Also full of unassuming charm was this other story about Keanu Reeves. When a flight that Reeves was on had to make an emergency landing, he made the best of the situation and seemingly had a grand old time with his fellow passengers as they opted to take a bus for the last leg of their trip. Social media for once served a positive purpose, with one travelling companion sharing some delightful snippets from the journey on Instagram (video is in the article).

Song: “All Hands” by Tim Baker
For my money, Hey Rosetta! is one of the best bands to come out of Canada in the 21st century, so I was sad to hear that they’d decided to go on “indefinite hiatus” back in 2017. And while it may not be a reunion, the solo work coming out recently from Hey Rosetta! frontman Tim Baker helps somewhat fill the gap. His first full-length album comes out later in April, and the early tracks that have been released are sounding great. My favourite of the group (released in March) is “All Hands”, which has the same urgency and yearning of Hey Rosetta’s! best, but with a stamp that is unique to Baker as his own distinct artist.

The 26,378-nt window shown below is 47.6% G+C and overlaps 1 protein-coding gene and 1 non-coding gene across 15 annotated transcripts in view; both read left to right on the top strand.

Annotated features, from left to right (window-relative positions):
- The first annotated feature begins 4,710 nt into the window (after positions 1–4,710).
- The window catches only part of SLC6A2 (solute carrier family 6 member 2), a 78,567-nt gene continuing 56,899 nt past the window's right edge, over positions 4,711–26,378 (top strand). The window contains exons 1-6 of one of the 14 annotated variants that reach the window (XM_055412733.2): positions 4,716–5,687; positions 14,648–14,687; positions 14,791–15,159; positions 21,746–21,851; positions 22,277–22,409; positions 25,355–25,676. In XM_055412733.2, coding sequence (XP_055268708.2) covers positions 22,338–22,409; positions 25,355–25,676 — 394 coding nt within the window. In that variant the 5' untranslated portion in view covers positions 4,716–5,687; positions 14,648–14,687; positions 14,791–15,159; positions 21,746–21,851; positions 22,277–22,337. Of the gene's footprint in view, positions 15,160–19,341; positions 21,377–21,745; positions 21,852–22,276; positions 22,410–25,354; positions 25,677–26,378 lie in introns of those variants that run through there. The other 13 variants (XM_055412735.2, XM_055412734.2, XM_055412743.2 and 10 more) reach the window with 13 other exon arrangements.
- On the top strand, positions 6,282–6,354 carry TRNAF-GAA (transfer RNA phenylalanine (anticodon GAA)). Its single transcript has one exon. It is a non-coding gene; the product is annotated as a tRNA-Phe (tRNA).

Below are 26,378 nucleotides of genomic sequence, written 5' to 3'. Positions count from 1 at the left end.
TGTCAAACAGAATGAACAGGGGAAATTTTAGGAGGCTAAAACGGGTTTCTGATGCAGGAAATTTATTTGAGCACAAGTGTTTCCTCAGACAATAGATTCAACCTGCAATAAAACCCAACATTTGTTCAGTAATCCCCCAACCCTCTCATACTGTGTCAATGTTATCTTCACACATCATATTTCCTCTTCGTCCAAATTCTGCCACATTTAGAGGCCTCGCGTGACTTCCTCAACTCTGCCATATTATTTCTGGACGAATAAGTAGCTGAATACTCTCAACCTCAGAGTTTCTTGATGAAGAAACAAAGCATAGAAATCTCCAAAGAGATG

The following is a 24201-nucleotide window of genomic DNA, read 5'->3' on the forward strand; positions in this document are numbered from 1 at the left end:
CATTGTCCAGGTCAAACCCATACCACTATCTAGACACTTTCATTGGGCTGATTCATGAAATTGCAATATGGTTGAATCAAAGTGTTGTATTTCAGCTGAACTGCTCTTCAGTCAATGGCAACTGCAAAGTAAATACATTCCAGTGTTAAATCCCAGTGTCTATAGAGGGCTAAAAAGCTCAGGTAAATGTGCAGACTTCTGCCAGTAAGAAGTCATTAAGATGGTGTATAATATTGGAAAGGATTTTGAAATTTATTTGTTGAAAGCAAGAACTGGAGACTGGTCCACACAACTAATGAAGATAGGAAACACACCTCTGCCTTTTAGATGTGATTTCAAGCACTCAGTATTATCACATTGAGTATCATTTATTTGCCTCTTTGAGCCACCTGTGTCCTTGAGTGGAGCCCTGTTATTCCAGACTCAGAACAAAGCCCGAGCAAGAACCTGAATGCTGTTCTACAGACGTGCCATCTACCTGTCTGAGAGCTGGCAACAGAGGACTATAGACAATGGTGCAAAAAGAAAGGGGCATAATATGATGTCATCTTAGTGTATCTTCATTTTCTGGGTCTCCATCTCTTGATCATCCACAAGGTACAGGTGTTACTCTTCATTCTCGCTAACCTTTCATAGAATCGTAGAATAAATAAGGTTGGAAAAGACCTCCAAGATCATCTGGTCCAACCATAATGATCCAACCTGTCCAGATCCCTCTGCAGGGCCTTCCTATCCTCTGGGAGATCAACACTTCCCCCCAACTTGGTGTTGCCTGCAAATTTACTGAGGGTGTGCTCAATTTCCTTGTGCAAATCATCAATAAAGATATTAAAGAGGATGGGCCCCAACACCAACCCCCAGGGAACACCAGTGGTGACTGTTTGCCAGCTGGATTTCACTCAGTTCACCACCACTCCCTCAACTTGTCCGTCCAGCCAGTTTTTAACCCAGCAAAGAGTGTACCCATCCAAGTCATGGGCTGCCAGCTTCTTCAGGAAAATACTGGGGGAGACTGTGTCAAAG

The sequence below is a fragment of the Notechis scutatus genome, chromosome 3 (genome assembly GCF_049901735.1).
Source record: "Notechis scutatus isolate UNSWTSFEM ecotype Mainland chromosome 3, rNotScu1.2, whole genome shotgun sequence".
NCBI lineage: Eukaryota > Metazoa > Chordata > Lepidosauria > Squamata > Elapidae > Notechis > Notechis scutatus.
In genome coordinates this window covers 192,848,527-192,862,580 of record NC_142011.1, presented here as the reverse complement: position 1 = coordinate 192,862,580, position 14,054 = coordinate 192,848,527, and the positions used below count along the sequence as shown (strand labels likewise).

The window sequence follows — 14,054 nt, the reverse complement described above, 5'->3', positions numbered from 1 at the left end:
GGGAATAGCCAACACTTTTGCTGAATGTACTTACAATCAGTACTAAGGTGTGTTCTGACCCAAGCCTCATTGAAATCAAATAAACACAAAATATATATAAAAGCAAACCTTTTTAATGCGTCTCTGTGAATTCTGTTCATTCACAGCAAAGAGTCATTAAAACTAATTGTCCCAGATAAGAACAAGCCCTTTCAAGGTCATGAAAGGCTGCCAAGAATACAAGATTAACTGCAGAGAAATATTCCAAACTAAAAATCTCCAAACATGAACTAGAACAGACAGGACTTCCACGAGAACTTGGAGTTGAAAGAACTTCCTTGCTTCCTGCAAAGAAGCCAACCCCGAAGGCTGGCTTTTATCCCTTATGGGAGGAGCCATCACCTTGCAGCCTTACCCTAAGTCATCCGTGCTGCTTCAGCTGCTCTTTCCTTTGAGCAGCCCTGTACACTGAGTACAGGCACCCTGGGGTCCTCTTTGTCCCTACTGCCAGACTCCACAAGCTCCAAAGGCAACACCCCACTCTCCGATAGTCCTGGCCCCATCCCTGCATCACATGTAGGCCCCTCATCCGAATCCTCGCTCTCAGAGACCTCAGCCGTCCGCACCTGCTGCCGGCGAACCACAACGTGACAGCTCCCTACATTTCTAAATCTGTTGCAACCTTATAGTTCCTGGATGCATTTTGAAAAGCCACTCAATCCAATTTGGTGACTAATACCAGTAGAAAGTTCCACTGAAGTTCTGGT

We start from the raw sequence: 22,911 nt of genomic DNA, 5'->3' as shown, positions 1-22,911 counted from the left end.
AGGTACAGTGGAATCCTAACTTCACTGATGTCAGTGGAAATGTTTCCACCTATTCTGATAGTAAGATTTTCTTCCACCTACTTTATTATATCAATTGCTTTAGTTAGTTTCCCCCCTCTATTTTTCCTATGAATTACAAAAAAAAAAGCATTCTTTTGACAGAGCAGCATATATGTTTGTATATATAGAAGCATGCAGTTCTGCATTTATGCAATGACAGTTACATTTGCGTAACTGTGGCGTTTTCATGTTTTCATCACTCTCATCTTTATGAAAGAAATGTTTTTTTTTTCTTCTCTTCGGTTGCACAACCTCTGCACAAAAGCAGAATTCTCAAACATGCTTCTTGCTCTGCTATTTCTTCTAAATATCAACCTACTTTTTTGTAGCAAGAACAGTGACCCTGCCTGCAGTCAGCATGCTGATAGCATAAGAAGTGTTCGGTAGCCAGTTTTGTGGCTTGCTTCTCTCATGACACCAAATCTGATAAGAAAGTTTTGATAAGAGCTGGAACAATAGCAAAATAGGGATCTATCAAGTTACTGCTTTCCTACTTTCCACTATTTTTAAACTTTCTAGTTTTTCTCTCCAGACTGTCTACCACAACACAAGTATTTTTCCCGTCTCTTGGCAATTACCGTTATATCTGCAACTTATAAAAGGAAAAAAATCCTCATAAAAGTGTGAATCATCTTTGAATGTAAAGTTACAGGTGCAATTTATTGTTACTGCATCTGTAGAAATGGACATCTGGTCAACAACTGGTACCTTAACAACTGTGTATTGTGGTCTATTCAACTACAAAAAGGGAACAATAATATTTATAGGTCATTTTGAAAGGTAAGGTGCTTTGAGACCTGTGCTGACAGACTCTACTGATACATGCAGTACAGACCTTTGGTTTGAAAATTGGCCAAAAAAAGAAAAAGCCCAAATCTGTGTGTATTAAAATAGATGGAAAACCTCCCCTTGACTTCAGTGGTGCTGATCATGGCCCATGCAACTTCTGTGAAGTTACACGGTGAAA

Blank Check Podcast’s March Madness Bracket
For those who aren’t already familiar, Blank Check is a podcast where its hosts David Sims and Griffin Newman explore the career of filmmakers on a one-film-per-episode basis. They feature those who have earned the coveted “blank check” from Hollywood, which limits the pool slightly, and each March they turn the decision-making duties to the good people of Twitter. I followed their March Madness-style bracket all month (with one match-up per day decided via Twitter poll), which featured such inspired pairings as John Carpenter vs. Penny Marshall and Paul Thomas Anderson vs. Paul W.S. Anderson. A lot of the races were surprisingly close, and despite the fact that my picks lost almost every round, I suppose it ultimately didn’t matter, because Jonathan Demme, who ultimately emerged victorious, was my choice to win. The show’s Demme mini-series will apparently start in the fall, which means I have plenty of time to rectify the many blind spots I have in his filmography.